Since 1989, the Al-Khoei Islamic Center has been a staple for the Muslim community of Queens, which is one of the most diverse boroughs in New York, boasting over 100 different nationalities and 138 different spoken languages.
On Sunday night, the centre came under attack by a man who threw fire bombs or Molotov cocktails at the main entrance of the mosque. The same man also attacked two residences and a grocery store.
The attacks started in the evening, first the Yemeni-owned grocery store, then the Al-Khoei Islamic Center, soon after a residence that also housed a Hindu temple and two other properties. There were 80 parishioners inside the centre during the attack. There were no injuries reported in any of the attacks.
Structural damage to the building was minimal, but some members of the centre were emotionally shaken, the assistant imam at the centre said.
The decades-old foundation is among the foremost Muslim institutions in New York, with branches around the world. Named for one of the most influential Shia scholars, it promotes work in development, human rights and minority rights as a general consultant to the Economic and Social Council of the United Nations.
According to the police authorities, the suspect created Molotov cocktails using Starbucks Frappuccino bottles and could possibly be the same person who was kicked out the grocery store, which would be attacked later, for shoplifting a Starbucks Frappuccino bottle and milk.
The New York Police Department (NYPD) had a suspect in custody on Tuesday morning, who reportedly confessed to the crimes. Police officials released a sketch based on witness descriptions and a surveillance video from one of the attacks, which led to the arrest. He was described as a dark-skinned male, between 25-30 years old, 5’8 feet tall and weighing around 200 pounds.
Police officials, who have not released the suspect’s name, did not comment on the criminal charges against the suspect but authorities are treating the attack as a bias crime.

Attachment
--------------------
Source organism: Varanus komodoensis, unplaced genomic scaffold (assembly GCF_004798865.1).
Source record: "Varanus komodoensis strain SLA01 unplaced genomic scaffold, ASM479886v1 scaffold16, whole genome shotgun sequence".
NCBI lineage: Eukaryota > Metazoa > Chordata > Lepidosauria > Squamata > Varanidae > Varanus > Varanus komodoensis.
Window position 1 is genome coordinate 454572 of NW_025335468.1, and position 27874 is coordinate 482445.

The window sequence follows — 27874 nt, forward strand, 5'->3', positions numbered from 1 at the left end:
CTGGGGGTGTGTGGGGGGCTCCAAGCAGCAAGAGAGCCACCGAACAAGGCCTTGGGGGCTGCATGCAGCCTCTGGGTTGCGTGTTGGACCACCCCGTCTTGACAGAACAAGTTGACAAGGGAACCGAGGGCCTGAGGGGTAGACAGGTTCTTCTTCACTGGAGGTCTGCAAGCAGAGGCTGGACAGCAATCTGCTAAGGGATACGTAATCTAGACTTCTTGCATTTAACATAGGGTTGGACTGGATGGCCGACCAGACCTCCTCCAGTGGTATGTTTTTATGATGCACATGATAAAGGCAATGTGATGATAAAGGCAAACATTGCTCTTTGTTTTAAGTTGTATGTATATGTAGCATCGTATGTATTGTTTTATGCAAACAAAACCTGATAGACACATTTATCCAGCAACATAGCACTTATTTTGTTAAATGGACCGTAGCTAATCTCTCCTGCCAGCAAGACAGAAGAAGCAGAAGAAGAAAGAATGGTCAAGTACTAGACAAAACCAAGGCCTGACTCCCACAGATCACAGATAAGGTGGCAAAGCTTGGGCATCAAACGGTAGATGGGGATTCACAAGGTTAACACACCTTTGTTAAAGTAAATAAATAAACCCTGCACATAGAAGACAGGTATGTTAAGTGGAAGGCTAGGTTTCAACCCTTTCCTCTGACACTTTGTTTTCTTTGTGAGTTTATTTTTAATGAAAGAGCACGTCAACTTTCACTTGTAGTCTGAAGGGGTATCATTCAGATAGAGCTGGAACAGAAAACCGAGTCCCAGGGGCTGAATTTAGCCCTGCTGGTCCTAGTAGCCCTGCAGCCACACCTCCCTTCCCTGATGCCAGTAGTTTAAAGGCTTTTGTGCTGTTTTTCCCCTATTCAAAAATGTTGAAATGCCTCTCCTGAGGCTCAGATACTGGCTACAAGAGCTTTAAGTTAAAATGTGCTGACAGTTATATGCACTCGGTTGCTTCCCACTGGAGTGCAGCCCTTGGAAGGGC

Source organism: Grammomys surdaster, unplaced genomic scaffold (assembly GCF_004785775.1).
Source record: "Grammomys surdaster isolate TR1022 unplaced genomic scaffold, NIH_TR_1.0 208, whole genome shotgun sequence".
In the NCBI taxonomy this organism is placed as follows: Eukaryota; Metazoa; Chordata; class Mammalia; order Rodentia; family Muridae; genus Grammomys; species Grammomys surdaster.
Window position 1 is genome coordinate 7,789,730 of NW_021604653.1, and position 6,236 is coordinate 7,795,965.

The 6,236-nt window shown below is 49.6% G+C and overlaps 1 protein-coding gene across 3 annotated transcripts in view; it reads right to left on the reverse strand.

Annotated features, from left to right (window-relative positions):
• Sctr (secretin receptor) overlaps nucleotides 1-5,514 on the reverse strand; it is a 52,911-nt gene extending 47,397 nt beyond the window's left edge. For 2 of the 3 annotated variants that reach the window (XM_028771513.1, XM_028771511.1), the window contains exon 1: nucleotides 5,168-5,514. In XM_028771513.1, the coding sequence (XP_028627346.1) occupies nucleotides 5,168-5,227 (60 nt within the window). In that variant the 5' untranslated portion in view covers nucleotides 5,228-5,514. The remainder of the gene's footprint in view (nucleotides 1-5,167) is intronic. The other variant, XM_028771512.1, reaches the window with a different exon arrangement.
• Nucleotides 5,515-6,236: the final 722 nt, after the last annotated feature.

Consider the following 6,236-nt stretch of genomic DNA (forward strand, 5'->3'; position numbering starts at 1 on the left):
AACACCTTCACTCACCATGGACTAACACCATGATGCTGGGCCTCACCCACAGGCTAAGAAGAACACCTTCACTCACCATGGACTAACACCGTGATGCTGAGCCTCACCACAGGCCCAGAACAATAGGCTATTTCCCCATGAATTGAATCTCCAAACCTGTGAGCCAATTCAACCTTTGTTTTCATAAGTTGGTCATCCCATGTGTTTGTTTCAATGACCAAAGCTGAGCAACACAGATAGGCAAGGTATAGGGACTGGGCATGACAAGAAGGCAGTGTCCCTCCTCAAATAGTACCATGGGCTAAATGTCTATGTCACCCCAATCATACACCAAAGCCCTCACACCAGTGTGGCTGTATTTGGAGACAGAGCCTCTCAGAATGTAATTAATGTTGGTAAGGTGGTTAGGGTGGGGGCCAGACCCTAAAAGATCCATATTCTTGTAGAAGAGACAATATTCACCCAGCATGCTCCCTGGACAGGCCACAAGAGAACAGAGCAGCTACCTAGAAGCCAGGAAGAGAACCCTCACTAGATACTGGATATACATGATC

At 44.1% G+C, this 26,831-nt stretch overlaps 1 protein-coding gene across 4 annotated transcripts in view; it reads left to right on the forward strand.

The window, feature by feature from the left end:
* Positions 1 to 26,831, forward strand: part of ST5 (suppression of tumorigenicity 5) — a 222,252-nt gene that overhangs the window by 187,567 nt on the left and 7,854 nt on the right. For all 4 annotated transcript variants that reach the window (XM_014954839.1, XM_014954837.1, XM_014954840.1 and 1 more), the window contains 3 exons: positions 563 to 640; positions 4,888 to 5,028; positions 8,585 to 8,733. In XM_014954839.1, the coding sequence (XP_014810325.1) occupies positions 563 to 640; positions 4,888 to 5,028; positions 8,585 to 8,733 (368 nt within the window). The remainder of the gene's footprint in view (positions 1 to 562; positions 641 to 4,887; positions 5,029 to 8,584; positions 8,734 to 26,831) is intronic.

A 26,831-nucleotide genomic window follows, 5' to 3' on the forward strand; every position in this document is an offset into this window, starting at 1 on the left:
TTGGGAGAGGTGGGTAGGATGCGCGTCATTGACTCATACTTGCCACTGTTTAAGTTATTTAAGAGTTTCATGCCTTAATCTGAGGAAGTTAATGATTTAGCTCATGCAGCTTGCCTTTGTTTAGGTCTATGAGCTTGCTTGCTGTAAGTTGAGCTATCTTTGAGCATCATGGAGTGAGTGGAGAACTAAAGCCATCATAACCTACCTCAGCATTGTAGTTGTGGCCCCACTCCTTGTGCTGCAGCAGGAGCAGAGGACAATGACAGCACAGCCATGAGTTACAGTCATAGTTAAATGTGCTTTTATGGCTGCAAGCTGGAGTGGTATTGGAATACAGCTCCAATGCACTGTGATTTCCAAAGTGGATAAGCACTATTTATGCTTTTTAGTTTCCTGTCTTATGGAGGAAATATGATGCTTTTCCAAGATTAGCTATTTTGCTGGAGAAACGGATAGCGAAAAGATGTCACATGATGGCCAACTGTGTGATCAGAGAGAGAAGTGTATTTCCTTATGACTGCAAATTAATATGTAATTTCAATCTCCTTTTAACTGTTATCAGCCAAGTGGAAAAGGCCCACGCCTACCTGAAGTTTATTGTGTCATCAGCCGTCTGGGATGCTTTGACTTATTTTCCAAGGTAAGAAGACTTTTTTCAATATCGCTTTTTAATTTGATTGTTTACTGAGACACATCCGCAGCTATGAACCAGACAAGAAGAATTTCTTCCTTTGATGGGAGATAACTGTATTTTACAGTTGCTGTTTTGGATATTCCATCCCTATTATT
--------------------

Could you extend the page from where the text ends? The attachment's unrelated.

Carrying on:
Meanwhile, political leaders spoke out against the incidents. New York Mayor Michael Bloomberg said New York Police Department hate crimes unit detectives were working with precinct detectives and looking into whether there were any connections to incidents outside the city.
Bloomberg, NYPD Commissioner Ray Kelly, local New York officials, and religious leaders gathered at Al-Khoei Islamic Center for a press conference to express that such attacks of any kind would not be tolerated.
“Whether it was senseless violence or a hate crime will be determined down the road. But either case — we will not tolerate it and in this city the number of incidents like this are very low but one is one too many,” Bloomberg said at the Center.
New York education officials expressed special concern in the mosque which is connected to a private school, Al-Iman School, for elementary and junior high school students.
The Al-Khoei Islamic Center and its community members held a candlelight vigil on Monday night to condemn the attack on the mosque.
“We are one family. If one gets hurt, the entire family gets hurt,” said Imam Maan Al-Sahlani during the press conference.
According to the Federal Bureau of Investigation (FBI), in 2010 there 1,552 victims of a bias crime motivated by religions and of that an estimated 13 per cent of bias criminal acts in the United States were against Muslims and/or their community.
*With additional files from Associated Press.
Sadef A. Kully is a former reporter of Dawn.com, currently based in New York.